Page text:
Malta has joined the growing list of nations allowing for the use of medical cannabis, a move that has been generally welcomed by pro-cannabis patient support groups in the country.
LovinMalta reports amendments to the somewhat unfortunately named Drug Dependence Act (Treatment not Imprisonment) were passed last Friday by Malta’s parliament after its third and final reading.
According to the amendments, a licenced medical practitioner will be permitted to prescribe non-smokeable medicinal preparations of cannabis and synthetic cannabinoid products licensed under the Medicines Act or manufactured under Good Manufacturing Practice.
Qualifying conditions appear to be very limited at this point. LovinMalta lists chronic pain, spasticity in multiple sclerosis and side effects of chemotherapy as being the only ones. Still, programs in many other regions started out with a very limited list and many have added conditions since.
Also in the works is the Production of Cannabis for Medicinal Use Bill, which seeks to permit the local production of cannabis products.
The Independent reports Malta Enterprise has approved five projects for local production that between them will generate around 175 jobs. Three of the so far un-named companies are based in Canada while the other two are from Australia and Israel.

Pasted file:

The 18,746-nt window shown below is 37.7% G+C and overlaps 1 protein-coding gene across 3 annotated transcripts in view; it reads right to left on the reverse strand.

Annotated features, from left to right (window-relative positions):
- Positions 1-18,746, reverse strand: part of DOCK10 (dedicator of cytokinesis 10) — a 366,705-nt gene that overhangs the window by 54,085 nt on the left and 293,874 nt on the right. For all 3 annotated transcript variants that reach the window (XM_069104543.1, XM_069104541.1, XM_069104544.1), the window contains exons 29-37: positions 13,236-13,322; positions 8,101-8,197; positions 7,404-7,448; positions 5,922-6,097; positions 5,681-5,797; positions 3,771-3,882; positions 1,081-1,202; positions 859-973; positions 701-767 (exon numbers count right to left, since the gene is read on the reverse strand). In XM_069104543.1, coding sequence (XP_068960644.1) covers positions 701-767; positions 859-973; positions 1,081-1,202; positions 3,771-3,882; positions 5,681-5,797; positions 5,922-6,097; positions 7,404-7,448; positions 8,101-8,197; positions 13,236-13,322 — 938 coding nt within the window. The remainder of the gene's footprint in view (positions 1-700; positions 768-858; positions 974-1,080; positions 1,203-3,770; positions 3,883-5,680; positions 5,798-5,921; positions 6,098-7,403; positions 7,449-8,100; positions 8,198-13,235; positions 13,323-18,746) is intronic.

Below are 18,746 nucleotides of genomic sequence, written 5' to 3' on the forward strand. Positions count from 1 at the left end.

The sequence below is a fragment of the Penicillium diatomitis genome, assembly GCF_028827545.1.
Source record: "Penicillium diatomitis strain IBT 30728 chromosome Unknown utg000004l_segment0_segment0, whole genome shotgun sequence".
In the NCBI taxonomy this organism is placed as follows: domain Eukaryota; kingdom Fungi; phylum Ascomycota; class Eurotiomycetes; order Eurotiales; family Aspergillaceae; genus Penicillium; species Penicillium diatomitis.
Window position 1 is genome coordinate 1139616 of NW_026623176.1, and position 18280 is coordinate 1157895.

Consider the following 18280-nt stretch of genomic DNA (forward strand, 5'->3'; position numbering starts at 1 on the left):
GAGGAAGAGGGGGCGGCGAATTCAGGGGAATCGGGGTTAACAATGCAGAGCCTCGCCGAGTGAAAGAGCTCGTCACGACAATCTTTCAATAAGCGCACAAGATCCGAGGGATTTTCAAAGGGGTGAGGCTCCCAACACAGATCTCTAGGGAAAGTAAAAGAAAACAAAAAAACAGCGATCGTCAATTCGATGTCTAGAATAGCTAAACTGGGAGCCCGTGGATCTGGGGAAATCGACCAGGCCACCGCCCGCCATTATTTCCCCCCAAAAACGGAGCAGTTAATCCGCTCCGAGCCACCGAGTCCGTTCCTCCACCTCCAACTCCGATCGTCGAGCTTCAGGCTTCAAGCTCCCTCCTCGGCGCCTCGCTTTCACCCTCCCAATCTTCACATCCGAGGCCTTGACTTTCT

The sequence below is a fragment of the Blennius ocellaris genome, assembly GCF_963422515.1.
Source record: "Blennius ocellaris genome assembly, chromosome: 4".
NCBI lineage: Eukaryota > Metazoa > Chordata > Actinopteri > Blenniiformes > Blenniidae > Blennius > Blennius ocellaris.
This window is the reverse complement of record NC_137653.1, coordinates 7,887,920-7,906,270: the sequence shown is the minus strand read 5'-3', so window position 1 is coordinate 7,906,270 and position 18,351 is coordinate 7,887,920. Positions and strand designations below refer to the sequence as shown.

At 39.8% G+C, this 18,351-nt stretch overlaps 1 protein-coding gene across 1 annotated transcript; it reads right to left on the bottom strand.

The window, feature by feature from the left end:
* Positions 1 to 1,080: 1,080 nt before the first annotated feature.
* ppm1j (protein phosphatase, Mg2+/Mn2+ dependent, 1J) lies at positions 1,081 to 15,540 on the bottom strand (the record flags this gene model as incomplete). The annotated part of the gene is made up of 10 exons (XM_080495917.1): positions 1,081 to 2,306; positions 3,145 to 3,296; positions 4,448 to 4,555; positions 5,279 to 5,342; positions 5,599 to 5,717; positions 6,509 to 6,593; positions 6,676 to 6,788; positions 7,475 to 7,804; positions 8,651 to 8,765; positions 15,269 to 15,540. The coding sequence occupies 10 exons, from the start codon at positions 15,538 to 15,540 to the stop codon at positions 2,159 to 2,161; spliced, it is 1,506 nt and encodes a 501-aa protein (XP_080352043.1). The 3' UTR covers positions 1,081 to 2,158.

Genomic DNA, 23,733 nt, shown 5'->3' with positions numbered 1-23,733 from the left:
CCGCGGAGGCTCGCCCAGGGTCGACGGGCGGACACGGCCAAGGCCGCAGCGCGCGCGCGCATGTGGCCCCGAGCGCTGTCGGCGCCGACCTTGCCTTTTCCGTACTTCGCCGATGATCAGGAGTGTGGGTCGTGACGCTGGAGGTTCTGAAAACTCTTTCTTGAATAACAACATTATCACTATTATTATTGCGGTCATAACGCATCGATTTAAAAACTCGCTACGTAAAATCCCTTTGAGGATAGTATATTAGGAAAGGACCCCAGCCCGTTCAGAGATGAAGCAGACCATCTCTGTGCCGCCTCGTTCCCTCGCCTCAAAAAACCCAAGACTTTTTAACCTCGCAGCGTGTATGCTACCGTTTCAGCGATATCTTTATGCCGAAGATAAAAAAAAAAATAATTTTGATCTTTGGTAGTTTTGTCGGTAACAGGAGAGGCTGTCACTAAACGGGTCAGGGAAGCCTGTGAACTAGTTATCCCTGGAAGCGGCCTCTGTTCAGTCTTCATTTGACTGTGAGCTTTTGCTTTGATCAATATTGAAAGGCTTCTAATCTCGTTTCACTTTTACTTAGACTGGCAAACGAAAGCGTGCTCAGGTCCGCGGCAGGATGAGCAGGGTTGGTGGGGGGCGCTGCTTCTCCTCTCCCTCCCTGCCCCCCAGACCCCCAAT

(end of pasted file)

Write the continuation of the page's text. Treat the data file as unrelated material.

Malta Enterprise is the nation’s economic development agency, tasked with attracting new foreign direct investment and facilitating the growth of existing operations.
Minister for the Economy Chris Cardona tweeted:
“One step closer to introducing law regulating production of cannabis for medicinal&research purposes as discussions in committee hv been concluded
#Proud to be piloting this bill to introduce a new economic niche”
The legislation will also open the door to allowing licensed companies to carry out clinical trials in Malta.
These are big steps forward for the country. While reforms in 2015 saw the preparation Sativex approved prescription use, by July 2017, not a single person had been treated with it as it couldn’t be purchased in Malta. In addition to the product being very expensive, it also required prescription from a specialist and permission from the Superintendent of Public Health.
As in many other countries, some doctors have apparently been supplying cannabidiol based products to their patients or helping patients to access CBD, but they’ve done so at great risk to their careers.